Off to Kent. This was to be my fifth year of being Santa for Leeds Castle and this year, rather than freezing my baubles off out in the old tennis pavilion turned into a grotto, I was instead in the much warmer and central Dog Collar Museum - which had been cunningly disguised as a grotto. I have often wondered about the Dog Collar Museum - who actually thought of it in the first place? Did someone just wake up one morning and think "blimey, Leeds Castle is one of the most beautiful castles in the whole of Britain, but it appears to be lacking something.... I know - a Dog Collar Museum!" I know down this neck of the woods there is a "Barometer World" which takes some beating, but I think the whole idea of a Dog Collar Museum runs it a close second.
Well the whole few weeks at Leeds being Santa was quite entertaining. Once more we got swamped with snow halfway through the run, with the castle actually closing on the middle Saturday. I was trapped in the castle for a few days unable to get back to my sister's place near Sittingbourne where I was due to stay. Thinking I would only be trapped for a couple of nights I took only a small amount of clothing with me. I was eventually stuck at the castle for nearly a week which necessitated frequent washing and drying of my clothes in the rooms I was staying in each evening. Seeing my grotty socks steaming on the classy rooms radiators was like finding Worzel Gummidge dossing in the Savoy. I was not the only Santa this year, we had Castle employee Alan Cheeseman working in a twin grotto which meant we could take more people in at peak times. Apart from the day times I was also due in the Castle for four evenings meeting children who had been on tours of the place. These were mostly charming as the children were so in awe of being shown round the castle by actors dressed as Panto characters and then to meet Santa in his study at the end and get a present - most were either beside themselves with excitement or gobsmacked into silence. However, one American family arrived. The parents were of the "Yo! Dude!" species normally associated with skateboarding, surfing or the west coast. Their precocious son of about 8 years came in. "What's your name?" I asked. It sounded like he replied "Lost in Chaos". I chuckled a little. Perhaps he was nervous and had mumbled. I asked again. "LOST IN CHAOS!" he roared, and fixed me with a stare as if to say I was some sort of imbecile. "That's nice for you..." I muttered. "And what would you like for Christmas?" I asked. "I already wrote you a Goddam letter two months ago!" He snapped. Bless. His parents smiled and laughed at him being so big and clever, and snapped a few photos. If he carried on like this they could get some pleasant shots of him being throttled and then chucked out the battlement window down into the icy moat 40 feet below. He was the exception though, most of the kids this year were a delight.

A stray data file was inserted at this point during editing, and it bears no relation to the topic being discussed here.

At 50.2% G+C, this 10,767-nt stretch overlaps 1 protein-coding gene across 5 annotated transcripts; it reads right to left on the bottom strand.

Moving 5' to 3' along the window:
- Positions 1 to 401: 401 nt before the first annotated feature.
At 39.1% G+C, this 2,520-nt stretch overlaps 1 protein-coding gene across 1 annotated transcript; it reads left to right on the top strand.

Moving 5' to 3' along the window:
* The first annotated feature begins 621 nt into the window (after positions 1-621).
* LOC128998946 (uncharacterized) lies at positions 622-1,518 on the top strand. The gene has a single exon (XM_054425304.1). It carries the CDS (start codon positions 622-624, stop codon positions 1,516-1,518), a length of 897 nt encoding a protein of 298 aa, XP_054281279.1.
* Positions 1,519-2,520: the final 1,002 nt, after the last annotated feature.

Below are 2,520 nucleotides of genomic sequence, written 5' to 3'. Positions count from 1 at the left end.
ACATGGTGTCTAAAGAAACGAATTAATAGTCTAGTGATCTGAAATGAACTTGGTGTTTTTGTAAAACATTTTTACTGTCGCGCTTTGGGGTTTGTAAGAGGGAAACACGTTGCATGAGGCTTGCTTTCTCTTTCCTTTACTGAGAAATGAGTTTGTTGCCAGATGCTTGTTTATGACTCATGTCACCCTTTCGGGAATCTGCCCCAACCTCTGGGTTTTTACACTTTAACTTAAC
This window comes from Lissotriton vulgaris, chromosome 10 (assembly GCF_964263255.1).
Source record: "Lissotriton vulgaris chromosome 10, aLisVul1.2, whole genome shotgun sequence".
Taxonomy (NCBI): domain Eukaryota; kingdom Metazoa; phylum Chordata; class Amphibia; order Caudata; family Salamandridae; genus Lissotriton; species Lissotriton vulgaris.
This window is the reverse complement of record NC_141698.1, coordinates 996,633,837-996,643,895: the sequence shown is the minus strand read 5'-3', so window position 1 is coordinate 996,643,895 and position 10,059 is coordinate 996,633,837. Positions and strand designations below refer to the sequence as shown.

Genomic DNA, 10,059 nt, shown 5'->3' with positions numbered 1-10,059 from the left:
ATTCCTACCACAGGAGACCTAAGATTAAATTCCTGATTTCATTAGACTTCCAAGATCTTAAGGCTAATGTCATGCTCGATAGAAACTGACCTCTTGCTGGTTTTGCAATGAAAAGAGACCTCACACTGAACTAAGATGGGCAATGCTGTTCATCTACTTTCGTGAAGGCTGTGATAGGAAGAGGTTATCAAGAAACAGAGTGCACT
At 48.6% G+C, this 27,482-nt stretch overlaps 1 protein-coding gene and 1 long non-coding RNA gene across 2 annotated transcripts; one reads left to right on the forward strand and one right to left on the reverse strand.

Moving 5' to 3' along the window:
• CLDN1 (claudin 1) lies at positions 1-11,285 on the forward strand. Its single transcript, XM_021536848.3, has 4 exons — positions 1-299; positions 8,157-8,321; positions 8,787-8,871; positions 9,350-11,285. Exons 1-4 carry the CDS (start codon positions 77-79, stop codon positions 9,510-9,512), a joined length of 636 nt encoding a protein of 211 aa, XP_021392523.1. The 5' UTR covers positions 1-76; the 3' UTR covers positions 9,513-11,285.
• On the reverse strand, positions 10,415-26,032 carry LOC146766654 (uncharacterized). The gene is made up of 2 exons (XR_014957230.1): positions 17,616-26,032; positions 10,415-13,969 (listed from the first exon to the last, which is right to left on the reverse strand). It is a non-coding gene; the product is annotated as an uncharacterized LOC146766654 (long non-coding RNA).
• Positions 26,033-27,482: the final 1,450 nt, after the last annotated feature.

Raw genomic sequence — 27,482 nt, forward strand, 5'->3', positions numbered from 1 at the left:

It was great to be back at the Castle again and seeing everyone again. A roll call of honour reads thus: Darlene - as ever, brilliantly leading from the front; Becky - her lieutenant, wonderful and ever helpful; Alan - deputy Santa, well played old chap!; Amy, Sarah, Sophie, Becky, Jen, Pippa & Adam - the finest Elves any Santa could wish for; Jeanne Beaton - just the most wonderful human being on Earth; and to all the other staff and volunteers at Leeds Castle, many thanks for making this one of the most pleasant Santa sessions ever.
Christmas Day was spent with my wife Amanda and my son James at their new home in Basildon, and Boxing Day down at my sister's place in Sittingbourne. 2010 came to a rather muted end as, on the 30th December Amanda's lovely Aunt Margaret finally lost her long battle with cancer and passed away. It was not unexpected but still very sad.
I finally got back to Somerset today, the 1st January. It felt like I had been away for a lifetime. My next Henry show is on Wednesday 5th when I am giving a talk for Sherborne Probus Club.